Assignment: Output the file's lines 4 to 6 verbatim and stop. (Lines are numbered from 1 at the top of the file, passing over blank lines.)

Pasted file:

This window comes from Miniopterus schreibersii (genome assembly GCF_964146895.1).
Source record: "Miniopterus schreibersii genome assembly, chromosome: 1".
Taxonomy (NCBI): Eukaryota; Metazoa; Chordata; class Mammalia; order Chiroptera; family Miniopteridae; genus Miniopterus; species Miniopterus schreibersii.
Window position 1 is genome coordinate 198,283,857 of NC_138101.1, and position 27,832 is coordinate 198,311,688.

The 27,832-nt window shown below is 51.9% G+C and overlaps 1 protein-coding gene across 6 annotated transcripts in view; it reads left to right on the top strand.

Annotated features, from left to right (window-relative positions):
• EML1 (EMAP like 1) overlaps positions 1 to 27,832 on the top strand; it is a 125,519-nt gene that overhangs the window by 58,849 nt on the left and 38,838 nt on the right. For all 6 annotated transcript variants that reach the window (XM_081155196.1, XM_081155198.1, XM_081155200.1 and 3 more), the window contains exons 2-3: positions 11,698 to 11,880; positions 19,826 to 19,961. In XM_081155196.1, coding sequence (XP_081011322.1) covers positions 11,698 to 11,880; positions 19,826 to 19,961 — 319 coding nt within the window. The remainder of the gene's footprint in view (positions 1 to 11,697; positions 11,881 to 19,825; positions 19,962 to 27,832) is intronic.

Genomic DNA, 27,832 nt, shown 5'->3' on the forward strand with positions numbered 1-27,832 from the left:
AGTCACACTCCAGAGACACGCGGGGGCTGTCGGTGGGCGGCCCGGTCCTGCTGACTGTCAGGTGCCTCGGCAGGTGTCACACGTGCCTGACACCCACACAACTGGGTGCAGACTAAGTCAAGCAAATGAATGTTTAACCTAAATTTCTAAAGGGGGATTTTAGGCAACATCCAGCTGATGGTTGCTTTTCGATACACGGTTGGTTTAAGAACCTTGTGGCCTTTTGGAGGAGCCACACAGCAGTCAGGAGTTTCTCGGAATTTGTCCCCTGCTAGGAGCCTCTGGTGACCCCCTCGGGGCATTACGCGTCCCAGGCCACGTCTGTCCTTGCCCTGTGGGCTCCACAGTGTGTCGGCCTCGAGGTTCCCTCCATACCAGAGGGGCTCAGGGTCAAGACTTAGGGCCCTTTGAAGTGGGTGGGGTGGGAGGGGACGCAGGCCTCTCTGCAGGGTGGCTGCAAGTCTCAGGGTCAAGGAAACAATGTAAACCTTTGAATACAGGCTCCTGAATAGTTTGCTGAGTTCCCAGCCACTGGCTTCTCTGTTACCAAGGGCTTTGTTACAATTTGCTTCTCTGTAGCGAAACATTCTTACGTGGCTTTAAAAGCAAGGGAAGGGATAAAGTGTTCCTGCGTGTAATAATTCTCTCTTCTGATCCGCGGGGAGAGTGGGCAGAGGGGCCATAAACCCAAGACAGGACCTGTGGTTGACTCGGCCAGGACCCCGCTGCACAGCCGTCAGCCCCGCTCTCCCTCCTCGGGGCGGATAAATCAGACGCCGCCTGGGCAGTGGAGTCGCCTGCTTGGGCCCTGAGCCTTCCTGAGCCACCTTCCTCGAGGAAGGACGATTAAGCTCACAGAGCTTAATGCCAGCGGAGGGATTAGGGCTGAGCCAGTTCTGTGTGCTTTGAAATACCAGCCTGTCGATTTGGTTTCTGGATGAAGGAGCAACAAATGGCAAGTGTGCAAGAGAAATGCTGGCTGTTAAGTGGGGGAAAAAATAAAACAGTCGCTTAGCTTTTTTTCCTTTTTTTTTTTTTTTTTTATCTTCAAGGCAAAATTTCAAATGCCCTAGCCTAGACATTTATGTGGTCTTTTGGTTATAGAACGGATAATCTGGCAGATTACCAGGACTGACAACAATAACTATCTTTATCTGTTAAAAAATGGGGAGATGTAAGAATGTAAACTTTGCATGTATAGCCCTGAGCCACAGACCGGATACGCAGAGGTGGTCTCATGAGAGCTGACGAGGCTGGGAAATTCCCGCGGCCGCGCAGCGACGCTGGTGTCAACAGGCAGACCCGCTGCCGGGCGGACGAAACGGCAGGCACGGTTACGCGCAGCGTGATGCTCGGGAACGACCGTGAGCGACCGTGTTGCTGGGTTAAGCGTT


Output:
Window position 1 is genome coordinate 198,283,857 of NC_138101.1, and position 27,832 is coordinate 198,311,688.

The 27,832-nt window shown below is 51.9% G+C and overlaps 1 protein-coding gene across 6 annotated transcripts in view; it reads left to right on the top strand.

Annotated features, from left to right (window-relative positions):